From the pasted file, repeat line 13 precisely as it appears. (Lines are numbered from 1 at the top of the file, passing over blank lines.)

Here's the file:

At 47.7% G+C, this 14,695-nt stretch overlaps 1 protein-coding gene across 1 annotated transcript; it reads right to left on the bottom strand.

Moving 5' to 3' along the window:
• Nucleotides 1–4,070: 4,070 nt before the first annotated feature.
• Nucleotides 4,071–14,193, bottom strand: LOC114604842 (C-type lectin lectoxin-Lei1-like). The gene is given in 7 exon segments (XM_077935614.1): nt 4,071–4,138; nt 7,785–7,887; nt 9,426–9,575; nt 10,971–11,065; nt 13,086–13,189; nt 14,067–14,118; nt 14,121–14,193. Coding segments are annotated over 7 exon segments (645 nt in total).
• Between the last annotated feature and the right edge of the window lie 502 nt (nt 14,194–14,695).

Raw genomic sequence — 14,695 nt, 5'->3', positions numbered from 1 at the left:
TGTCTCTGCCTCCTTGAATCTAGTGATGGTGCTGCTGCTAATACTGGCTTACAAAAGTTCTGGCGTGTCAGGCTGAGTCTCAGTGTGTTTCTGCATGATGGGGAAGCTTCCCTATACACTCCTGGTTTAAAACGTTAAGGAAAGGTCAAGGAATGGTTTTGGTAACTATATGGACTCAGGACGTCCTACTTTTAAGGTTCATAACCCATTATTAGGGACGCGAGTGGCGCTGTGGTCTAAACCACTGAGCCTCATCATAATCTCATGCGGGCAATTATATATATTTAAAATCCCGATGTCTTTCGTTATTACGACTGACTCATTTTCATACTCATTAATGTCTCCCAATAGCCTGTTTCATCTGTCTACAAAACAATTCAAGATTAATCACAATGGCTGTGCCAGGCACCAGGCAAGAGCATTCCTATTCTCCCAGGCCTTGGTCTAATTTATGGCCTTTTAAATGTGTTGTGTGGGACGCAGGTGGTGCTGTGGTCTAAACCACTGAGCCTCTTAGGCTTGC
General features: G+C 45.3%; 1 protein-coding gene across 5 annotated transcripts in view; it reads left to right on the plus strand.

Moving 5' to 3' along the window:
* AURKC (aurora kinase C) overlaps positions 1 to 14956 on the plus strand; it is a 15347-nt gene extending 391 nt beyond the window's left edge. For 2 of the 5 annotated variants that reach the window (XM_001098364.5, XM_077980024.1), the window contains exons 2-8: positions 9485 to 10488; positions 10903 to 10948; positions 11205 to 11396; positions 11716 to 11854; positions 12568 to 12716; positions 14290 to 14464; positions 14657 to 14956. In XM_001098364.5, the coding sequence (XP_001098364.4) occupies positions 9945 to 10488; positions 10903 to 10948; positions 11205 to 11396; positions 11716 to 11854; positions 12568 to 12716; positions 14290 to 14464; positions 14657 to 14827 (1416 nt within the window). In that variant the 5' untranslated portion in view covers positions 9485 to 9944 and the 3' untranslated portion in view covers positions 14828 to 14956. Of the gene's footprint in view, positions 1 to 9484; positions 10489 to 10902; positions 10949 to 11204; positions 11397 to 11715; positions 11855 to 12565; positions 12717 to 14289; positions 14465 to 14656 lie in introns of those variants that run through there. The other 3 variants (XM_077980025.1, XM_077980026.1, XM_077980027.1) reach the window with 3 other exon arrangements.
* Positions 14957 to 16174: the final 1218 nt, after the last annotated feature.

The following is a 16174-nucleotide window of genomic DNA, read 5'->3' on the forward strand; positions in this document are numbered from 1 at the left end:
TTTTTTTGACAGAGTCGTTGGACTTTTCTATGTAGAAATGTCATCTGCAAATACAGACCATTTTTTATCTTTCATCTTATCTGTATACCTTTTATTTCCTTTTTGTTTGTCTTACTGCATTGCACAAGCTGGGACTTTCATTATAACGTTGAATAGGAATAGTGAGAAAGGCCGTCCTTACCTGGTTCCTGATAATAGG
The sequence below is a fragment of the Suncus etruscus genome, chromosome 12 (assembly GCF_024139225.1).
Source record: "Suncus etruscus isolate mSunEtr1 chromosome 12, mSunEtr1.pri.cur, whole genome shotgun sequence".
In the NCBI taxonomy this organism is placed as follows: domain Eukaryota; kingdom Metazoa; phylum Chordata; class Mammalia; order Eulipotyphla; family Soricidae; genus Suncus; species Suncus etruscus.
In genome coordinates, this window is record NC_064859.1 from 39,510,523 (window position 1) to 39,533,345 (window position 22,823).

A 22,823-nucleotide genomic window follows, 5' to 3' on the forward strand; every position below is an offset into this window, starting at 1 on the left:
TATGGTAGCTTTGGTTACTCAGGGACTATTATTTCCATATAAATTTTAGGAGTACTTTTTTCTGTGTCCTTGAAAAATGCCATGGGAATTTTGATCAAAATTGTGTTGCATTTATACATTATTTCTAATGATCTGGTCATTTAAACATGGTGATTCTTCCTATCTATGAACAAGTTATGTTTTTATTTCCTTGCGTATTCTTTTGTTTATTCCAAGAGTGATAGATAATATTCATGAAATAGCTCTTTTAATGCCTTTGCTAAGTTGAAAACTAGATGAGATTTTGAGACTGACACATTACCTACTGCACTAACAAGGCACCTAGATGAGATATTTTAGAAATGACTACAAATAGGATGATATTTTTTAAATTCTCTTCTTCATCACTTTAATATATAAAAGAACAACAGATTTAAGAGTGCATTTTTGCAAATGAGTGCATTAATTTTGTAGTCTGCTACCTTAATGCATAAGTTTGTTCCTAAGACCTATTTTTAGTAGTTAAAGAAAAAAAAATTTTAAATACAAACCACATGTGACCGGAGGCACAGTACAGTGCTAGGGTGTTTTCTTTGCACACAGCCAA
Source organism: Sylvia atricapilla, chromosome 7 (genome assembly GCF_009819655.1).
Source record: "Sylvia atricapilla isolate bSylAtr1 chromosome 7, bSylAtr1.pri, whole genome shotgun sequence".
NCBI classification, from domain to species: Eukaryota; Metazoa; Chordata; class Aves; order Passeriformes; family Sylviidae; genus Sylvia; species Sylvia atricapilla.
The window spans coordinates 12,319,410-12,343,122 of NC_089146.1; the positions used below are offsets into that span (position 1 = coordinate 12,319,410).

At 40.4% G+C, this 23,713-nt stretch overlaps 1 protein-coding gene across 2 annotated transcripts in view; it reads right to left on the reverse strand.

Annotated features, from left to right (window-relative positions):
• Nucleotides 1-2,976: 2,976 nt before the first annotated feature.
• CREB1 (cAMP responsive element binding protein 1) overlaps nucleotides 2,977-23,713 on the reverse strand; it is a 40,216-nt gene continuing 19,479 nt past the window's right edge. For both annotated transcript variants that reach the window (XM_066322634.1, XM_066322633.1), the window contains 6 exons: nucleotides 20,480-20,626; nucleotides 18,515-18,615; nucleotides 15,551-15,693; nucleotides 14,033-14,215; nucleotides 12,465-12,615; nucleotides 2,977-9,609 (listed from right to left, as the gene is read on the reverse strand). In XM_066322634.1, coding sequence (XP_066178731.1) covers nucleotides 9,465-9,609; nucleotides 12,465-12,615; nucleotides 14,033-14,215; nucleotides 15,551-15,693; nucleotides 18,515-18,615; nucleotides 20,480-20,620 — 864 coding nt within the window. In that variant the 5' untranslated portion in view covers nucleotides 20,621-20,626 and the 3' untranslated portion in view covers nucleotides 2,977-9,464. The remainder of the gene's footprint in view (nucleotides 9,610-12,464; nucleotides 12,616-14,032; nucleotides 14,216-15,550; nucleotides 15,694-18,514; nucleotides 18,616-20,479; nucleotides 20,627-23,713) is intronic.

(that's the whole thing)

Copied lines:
TTTTTTTGACAGAGTCGTTGGACTTTTCTATGTAGAAATGTCATCTGCAAATACAGACCATTTTTTATCTTTCATCTTATCTGTATACCTTTTATTTCCTTTTTGTTTGTCTTACTGCATTGCACAAGCTGGGACTTTCATTATAACGTTGAATAGGAATAGTGAGAAAGGCCGTCCTTACCTGGTTCCTGATAATAGG